Prior to this year, I really didn’t understand what Crohn’s disease or IBD was. For about a month, I had been telling friends and family that my daughter was having stomach issues, and they would usually reply: “oh it’s probably just a virus; I’m sure it’s nothing serious.” Then on January 16, everything changed. My daughter, who is 13 and in 8th grade, was diagnosed with Crohn’s disease.

I guess, looking back over the past 13 years, there were probably warning signs, but nothing was ever major enough that doctors felt it required additional testing. I remember vividly, the look on the doctor’s face when she came out of the OR after her colonoscopy. I knew it was not good news. My heart sank. While I was relieved to finally have answers about why her stomach was bothering her, I was also petrified.

Now, when I tell people about the stomach problems and Crohn’s, they say: “oh, I’m sorry, but it’s manageable…” To be honest, if I hear that again, I think I’m going to scream. From what I’ve learned over the past 2 months, to make this disease manageable, you need to learn to move mountains.

To be a parent and watch your child go through this is absolutely devastating. I’ve watched my honor student, who always had an A/B average, now struggle to keep her grades at a C. She’s missed a lot of school. We have a 504 plan in place, but I don’t feel confident the school, or the teachers, really get it. She doesn’t “look sick,” except for her face, which is swollen from steroids. I’m her constant advocate.

We have decided to put her into the homebound program to finish out her last few months of middle school. She’s worried that she has fallen so far behind that even she agrees staying home and catching up would be the best choice. Also, a lot of middle school kids aren't really the kindest when dealing with an "invisible" chronic illness involving a fellow classmate (just another reason this feels so devastating to watch her go through). Finishing middle school from the comfort of home feels like the best ways to ensure her education isn’t jeopardized and so she can just take a break from peer issues for a while. Now we must wait for all the paperwork to go through.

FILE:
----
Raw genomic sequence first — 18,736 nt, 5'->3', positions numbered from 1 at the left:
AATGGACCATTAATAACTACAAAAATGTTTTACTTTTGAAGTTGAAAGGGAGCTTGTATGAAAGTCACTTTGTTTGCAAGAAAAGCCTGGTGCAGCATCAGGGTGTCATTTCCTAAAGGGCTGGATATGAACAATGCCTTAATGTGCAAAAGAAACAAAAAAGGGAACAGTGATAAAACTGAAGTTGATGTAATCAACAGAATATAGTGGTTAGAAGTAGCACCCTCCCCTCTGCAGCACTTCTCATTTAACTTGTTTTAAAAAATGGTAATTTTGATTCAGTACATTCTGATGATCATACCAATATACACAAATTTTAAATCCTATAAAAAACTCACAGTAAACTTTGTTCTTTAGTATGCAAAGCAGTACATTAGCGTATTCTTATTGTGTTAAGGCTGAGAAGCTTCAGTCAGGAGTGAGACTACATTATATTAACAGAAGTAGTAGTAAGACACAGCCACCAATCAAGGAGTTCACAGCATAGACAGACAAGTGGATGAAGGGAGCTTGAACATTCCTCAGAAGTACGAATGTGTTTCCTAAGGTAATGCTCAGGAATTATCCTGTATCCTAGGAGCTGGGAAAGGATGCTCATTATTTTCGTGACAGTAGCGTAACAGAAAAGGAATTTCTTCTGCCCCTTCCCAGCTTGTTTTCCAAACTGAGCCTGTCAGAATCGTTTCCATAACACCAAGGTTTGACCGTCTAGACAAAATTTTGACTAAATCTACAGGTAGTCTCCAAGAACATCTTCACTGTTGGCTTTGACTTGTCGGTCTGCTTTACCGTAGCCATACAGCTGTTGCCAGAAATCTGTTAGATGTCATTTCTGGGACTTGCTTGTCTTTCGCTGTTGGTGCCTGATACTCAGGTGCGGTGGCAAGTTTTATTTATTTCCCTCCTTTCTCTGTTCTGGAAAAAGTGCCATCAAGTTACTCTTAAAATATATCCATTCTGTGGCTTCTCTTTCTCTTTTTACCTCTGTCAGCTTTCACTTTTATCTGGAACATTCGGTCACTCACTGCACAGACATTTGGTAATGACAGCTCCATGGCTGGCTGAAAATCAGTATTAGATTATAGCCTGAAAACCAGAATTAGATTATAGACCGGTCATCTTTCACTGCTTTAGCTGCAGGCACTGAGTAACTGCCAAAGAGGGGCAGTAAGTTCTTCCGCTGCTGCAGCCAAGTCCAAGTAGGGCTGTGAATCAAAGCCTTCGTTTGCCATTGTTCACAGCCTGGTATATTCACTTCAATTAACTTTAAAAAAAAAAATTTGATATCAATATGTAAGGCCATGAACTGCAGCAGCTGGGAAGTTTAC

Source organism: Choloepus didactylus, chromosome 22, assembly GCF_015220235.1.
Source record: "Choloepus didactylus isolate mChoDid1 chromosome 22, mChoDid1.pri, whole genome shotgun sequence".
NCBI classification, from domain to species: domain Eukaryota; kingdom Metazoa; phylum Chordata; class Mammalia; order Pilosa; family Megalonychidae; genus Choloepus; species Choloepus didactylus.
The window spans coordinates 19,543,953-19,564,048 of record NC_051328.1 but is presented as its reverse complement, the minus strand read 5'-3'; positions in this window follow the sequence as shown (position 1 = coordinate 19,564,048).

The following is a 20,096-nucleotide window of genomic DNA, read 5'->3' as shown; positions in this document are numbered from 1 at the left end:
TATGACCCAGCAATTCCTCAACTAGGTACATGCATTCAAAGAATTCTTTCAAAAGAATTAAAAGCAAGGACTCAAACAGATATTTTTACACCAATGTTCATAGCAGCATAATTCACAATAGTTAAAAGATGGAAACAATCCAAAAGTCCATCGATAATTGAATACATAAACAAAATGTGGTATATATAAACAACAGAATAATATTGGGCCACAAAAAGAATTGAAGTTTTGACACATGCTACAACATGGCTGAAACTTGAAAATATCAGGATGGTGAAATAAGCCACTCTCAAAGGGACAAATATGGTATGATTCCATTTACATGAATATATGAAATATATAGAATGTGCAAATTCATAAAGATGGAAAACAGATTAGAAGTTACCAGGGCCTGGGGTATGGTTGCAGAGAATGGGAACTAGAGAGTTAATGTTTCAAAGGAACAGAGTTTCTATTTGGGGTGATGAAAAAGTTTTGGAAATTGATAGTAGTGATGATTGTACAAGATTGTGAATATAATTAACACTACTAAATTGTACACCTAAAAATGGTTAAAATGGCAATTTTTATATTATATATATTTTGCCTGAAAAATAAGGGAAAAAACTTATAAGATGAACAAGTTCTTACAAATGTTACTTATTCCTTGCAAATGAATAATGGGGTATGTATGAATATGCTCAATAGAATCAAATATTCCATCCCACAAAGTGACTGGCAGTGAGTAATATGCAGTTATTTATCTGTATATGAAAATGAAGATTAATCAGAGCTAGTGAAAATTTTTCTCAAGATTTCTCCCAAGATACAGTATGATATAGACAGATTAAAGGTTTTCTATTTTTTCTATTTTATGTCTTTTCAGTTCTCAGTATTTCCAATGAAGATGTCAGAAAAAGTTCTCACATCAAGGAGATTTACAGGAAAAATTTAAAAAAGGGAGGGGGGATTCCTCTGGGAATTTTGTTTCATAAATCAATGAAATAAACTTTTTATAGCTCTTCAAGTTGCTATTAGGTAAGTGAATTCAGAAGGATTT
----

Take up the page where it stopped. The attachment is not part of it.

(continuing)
Speaking of struggles, it’s hard watching her not being able to enjoy what she's always loved the most, and that's horse riding. She's been riding since she was four years old, dedicated and eager to learn. Lately, it's hard to find days when she's feeling well enough to go to the barn because she is so exhausted or her stomach hurts. But she is working on it, one day at a time. Her trainer has been awesome in trying to build her strength back up. And I know that eventually she will get back to where she left off.

When I’m not working on school stuff or worrying about whether or not she’s going to be able to pursue her passions, I’m learning about new ways to treat and manage her disease. She started on 6-MP a few weeks ago, which is a type of chemotherapy drug used to treat leukemia patients. From what I’ve learned, there are so many bad side effects that can happen with this drug, but the doctor tells me it’s better than the side effects if you don’t treat Crohn’s. That medication gets adjusted, usually increased, depending on results of her monthly blood-work. Using this medication also increases her chance of melanomas, so sun exposure is more worrisome than ever. We are tapering down on the prednisone, so hopefully, the side effects from that will subside eventually. She's also been found to be Vitamin D deficient and her immunity to Hepatitis B is gone. The doctor warned us in the beginning that some immunity from childhood vaccines may no longer exist. So, she will have to be re-immunized (more needles!). There are just so many other things that go along with this diagnosis besides a "stomach ache."   

I’ve started learning all I can about food, specifically the Specific Carbohydrate Diet, from reading the book, “Breaking the Vicious Cycle” by Elaine Gottschall. I’m trying to lean more towards feeding her this way, but it’s hard with a family of five. Especially with her younger brothers who don’t want to eat this way. But we will get there! I’m spending a lot of time reading labels in the grocery store and have bought all kinds of new kitchen gadgets and ingredients, so I can try all these new recipes. With each day comes more knowledge.

The learning curve has been steep! But thankfully, CHKD in Virginia, has a great network for kids with IBD, social workers, nutritionists, etc... She’s even started attending a weekly support group for kids with chronic illness, which has been wonderful for both of us. She's the only one with Crohn's, so it's a great learning experience for everyone. The parents of the other kids in the group “get it,” regardless of what disease their child is struggling with.

Ultimately, we will move mountains and have no intention of letting this disease hold her back from being the smart, successful, beautiful young lady she is, with the kindest heart.


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